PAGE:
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AG Lynch Seeks $38 Million to Fight Terrorists ‘Going Dark’

Attorney General Loretta Lynch is asking Congress for $38 million to help the federal government maintain access to communications that are fading from the reach of law enforcement.

Known as the "going dark problem," Lynch told a House budget hearing Wednesday that it "is a very real threat to law enforcement's mission to protect public safety and ensure that criminals are caught and held accountable."

Image: Projection of binary code on man holding a laptop computer
The U.S. Census Bureau says it is investigating an apparent hack of some of its computer systems. Kacper Pempel / Reuters

Related: Are ISIS Geeks Using Phone Apps, Encryption to Spread Terror?

She made no direct reference to the current court battle between the FBI and Apple over access to the contents of an iPhone used by one of the San Bernardino attackers. But she said if a judge finds a reason to believe that "a certain item contains evidence of a crime" and issues a warrant, then investigators are entitled to that material.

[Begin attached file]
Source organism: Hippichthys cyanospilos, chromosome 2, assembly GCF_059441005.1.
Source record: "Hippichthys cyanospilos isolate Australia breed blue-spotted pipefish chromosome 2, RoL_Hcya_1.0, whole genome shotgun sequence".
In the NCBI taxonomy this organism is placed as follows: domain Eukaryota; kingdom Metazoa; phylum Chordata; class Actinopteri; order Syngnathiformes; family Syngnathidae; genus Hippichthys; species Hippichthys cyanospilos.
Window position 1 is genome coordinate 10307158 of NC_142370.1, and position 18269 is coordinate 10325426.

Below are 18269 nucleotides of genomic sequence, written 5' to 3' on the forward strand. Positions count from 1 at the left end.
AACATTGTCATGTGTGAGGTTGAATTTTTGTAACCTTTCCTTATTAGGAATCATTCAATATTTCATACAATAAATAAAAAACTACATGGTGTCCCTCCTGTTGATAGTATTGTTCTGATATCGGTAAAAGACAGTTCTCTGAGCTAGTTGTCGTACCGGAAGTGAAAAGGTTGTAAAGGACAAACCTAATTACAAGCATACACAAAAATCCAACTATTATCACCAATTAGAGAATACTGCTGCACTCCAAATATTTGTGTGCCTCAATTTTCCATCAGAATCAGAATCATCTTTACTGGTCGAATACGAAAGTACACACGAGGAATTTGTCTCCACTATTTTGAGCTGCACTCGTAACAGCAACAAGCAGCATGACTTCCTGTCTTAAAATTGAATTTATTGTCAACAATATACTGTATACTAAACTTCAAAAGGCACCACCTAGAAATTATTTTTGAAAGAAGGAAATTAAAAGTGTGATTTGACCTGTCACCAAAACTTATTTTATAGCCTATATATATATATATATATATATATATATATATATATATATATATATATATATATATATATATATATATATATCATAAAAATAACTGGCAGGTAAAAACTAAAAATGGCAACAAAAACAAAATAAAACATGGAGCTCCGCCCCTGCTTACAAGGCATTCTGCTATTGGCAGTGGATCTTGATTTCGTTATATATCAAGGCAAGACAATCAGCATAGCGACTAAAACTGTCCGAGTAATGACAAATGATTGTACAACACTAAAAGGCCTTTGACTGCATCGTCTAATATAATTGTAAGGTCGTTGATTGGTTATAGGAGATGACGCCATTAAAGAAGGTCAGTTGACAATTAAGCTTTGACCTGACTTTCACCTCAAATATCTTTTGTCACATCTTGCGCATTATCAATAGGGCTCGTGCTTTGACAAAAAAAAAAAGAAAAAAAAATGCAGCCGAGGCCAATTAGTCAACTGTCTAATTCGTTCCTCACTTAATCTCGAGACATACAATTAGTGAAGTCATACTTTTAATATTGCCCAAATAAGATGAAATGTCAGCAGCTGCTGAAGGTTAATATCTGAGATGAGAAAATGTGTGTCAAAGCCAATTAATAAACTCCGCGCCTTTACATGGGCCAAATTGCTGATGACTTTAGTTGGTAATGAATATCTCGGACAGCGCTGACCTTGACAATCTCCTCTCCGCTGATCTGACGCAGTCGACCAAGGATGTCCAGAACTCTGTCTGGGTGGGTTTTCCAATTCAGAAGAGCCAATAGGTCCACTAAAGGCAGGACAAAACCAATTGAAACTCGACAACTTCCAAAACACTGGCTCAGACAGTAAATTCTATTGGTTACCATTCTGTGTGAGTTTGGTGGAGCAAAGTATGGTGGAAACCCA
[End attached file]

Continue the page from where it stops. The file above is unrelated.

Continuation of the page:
Related: Apple vs. FBI: Feds Have More Support Than Tech Giant, Survey Says

When the government needs the help of "third parties" to ensure that the search is carried out, "judges all over the country and on the Supreme Court have said that those parties must assist if it is reasonably within their power to do so.

Related: Harvard Report Debunks Government's 'Going Dark' Encryption Claim

"That's all we're asking, and we owe it to the victims and the public whose safety we must protect to ensure we have done everything under the law to fully investigate terrorist attacks on American soil."

Encrypted Data: Simple Idea, Complex Math 1:41

The administration's total request for the Justice Department is $29 billion, including funds to begin work on a new building to house the FBI.